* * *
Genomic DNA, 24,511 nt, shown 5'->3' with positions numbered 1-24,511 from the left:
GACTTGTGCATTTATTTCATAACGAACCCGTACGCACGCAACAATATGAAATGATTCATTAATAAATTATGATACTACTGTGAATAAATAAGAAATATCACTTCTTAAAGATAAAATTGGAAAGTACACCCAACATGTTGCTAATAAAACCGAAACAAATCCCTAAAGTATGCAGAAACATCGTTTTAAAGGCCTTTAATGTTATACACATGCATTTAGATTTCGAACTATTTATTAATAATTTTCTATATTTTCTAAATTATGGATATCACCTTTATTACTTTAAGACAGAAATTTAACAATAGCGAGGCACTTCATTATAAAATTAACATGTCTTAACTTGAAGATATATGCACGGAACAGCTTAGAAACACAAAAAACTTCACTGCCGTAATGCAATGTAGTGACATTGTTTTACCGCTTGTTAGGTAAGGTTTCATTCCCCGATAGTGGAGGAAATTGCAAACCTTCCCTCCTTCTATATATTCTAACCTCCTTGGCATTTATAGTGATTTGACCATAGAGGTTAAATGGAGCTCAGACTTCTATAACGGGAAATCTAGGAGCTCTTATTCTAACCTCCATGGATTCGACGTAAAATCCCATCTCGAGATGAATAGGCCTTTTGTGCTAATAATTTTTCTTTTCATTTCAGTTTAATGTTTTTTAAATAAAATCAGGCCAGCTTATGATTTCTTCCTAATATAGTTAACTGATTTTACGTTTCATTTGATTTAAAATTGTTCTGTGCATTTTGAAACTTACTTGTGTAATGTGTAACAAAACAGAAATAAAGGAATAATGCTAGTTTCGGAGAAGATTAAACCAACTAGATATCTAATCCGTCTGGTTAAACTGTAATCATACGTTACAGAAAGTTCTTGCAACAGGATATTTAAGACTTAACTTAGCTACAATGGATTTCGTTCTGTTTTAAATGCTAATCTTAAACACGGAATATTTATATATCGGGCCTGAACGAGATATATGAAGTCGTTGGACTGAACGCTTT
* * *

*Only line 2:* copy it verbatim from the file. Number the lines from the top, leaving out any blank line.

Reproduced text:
GACTTGTGCATTTATTTCATAACGAACCCGTACGCACGCAACAATATGAAATGATTCATTAATAAATTATGATACTACTGTGAATAAATAAGAAATATCACTTCTTAAAGATAAAATTGGAAAGTACACCCAACATGTTGCTAATAAAACCGAAACAAATCCCTAAAGTATGCAGAAACATCGTTTTAAAGGCCTTTAATGTTATACACATGCATTTAGATTTCGAACTATTTATTAATAATTTTCTATATTTTCTAAATTATGGATATCACCTTTATTACTTTAAGACAGAAATTTAACAATAGCGAGGCACTTCATTATAAAATTAACATGTCTTAACTTGAAGATATATGCACGGAACAGCTTAGAAACACAAAAAACTTCACTGCCGTAATGCAATGTAGTGACATTGTTTTACCGCTTGTTAGGTAAGGTTTCATTCCCCGATAGTGGAGGAAATTGCAAACCTTCCCTCCTTCTATATATTCTAACCTCCTTGGCATTTATAGTGATTTGACCATAGAGGTTAAATGGAGCTCAGACTTCTATAACGGGAAATCTAGGAGCTCTTATTCTAACCTCCATGGATTCGACGTAAAATCCCATCTCGAGATGAATAGGCCTTTTGTGCTAATAATTTTTCTTTTCATTTCAGTTTAATGTTTTTTAAATAAAATCAGGCCAGCTTATGATTTCTTCCTAATATAGTTAACTGATTTTACGTTTCATTTGATTTAAAATTGTTCTGTGCATTTTGAAACTTACTTGTGTAATGTGTAACAAAACAGAAATAAAGGAATAATGCTAGTTTCGGAGAAGATTAAACCAACTAGATATCTAATCCGTCTGGTTAAACTGTAATCATACGTTACAGAAAGTTCTTGCAACAGGATATTTAAGACTTAACTTAGCTACAATGGATTTCGTTCTGTTTTAAATGCTAATCTTAAACACGGAATATTTATATATCGGGCCTGAACGAGATATATGAAGTCGTTGGACTGAACGCTTT